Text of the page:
Women’s World Cup that started with a record 24 teams will end with the same two as four years ago, when Japan and the United States go head-to-head in Sunday’s final in Vancouver. While the rankings may say differently, it will be a meeting between the two dominant forces in the women’s game of recent times. Indeed, it will be the third consecutive major international tournament in which they have been the last two teams standing, with the U.S. having beaten Japan in the final of the 2012 Olympics.
While the victory in London was cause for much celebration for the Americans, it could not avenge the pain of defeat at what remains the world’s most prestigious tournament in women’s soccer. It is the World Cup title that the U.S. desperately craves.
That is especially true for Abby Wambach. The 35-year-old is playing in her fourth and final Women’s World Cup, having made her first appearance four years after the U.S. memorably lifted the trophy on home soil in 1999. But Wambach, the top scorer in the history of international soccer, has yet to taste the elation of victory in the tournament as a starter.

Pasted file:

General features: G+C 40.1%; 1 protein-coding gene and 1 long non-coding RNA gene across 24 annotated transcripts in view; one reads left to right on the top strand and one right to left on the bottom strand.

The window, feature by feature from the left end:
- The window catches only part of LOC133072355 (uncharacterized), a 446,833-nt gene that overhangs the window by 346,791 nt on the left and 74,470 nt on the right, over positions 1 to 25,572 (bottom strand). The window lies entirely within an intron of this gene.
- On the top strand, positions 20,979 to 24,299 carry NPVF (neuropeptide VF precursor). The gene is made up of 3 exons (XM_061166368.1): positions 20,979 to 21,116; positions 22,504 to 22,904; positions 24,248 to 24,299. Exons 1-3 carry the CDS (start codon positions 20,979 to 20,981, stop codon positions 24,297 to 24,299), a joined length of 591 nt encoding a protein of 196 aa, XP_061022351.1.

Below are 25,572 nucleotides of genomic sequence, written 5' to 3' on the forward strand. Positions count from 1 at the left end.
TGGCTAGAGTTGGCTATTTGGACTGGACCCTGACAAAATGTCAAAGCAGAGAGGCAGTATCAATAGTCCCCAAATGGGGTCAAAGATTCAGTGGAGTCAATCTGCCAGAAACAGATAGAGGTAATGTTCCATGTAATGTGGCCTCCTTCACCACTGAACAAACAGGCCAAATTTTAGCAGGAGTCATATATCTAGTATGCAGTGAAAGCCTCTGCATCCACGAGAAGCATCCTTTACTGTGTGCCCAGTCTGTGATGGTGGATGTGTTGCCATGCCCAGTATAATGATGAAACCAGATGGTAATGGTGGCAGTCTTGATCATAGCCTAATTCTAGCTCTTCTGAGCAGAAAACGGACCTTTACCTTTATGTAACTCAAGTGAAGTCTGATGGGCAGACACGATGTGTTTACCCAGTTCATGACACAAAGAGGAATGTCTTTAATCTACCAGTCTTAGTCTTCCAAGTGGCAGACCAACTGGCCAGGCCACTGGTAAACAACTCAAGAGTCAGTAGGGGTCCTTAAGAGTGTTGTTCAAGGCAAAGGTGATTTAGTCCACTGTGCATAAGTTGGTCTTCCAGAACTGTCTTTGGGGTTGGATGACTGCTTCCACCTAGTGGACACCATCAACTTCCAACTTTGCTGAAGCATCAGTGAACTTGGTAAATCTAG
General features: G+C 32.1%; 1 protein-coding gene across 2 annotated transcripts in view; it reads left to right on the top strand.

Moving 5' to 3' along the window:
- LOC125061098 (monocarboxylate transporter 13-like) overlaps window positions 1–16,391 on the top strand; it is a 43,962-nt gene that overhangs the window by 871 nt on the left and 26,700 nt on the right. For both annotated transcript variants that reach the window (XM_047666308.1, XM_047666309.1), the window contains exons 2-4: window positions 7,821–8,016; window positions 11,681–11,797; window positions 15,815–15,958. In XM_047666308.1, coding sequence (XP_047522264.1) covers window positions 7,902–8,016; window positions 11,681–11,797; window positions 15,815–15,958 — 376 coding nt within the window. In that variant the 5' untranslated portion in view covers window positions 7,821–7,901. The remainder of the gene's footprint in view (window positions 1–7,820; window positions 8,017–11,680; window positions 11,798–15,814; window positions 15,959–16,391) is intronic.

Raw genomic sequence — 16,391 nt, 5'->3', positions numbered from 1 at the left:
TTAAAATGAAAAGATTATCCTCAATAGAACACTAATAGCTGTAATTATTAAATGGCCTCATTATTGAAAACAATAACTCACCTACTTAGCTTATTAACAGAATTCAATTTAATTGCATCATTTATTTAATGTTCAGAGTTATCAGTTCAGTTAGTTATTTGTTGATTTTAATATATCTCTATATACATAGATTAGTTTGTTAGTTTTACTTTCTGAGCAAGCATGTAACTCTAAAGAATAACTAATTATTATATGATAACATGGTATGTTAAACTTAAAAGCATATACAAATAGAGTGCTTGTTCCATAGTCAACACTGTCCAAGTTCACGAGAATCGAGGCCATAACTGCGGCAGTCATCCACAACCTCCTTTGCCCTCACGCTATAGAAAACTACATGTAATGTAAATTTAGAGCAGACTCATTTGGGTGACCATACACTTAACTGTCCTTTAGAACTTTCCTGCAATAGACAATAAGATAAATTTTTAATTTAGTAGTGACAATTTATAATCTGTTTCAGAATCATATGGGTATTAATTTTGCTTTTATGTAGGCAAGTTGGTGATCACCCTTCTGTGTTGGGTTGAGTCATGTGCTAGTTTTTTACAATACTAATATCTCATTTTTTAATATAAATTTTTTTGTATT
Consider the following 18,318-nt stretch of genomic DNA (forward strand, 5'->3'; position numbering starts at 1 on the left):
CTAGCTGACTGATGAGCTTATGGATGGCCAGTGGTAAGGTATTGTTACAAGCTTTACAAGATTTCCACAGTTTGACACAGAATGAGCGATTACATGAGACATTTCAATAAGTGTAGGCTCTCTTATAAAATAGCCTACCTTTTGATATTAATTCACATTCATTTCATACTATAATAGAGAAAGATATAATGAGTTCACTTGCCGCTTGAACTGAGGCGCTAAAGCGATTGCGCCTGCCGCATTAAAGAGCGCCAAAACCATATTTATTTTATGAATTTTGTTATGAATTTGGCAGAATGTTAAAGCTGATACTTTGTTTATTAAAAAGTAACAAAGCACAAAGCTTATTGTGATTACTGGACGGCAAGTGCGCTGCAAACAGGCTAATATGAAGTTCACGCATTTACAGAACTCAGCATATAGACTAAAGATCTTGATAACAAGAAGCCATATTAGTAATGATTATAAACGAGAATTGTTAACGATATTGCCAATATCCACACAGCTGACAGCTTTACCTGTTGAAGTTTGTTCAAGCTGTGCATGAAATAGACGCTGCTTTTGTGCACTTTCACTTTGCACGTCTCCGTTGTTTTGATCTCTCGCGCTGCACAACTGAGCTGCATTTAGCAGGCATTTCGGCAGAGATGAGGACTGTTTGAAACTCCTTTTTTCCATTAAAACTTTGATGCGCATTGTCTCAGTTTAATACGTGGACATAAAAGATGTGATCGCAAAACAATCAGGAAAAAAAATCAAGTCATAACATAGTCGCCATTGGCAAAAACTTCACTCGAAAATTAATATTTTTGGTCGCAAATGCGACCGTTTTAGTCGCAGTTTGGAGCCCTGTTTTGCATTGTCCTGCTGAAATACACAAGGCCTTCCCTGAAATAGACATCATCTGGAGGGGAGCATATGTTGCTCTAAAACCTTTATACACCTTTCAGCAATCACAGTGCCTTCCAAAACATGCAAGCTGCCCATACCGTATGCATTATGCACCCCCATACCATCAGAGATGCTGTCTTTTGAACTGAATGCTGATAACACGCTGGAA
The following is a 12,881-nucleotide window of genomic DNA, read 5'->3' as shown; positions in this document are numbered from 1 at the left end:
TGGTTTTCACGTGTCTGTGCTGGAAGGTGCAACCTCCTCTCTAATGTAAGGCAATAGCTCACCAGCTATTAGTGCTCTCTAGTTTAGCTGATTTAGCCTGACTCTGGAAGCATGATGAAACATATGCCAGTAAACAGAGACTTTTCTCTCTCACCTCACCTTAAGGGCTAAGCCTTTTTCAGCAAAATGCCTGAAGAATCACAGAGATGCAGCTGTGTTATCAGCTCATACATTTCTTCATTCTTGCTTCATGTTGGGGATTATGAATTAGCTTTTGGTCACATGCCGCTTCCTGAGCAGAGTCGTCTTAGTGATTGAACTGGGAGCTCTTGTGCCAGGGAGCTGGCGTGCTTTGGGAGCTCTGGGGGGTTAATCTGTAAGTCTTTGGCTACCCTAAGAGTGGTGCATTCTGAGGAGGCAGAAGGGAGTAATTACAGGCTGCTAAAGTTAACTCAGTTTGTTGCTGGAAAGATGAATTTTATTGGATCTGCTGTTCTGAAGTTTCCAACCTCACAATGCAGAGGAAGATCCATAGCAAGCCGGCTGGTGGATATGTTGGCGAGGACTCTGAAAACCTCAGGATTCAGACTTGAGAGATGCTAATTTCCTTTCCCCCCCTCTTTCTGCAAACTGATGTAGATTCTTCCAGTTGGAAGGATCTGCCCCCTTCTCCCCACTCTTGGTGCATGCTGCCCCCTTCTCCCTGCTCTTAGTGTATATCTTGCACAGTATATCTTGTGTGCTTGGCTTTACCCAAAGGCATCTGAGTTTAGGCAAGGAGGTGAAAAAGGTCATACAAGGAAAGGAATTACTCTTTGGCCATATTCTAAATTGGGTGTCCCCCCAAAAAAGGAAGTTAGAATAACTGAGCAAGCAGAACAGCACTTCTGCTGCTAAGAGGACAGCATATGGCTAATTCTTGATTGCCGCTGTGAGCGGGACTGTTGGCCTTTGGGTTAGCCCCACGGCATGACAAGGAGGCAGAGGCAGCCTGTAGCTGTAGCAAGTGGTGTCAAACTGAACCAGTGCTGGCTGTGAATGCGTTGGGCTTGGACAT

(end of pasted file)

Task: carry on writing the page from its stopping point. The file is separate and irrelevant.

Four years ago she, along with the rest of the U.S., surely must have felt that a title was moments away. In the 2011 final, the U.S. had already been pegged back by Japan late in regulation time when Aya Miyama equalized Alex Morgan’s opening goal. Wambach put the Americans back in front just before the halfway point in extra-time, but there was to be another dramatic twist as player of the tournament, Homare Sawa, scored a goal that stunned the U.S. with three minutes left on the clock. Wamabch would then be the only American to score in the shootout, with Shannon Boxx, Tobin Heath and Carli Lloyd all missing as Japan claimed its first World Cup title.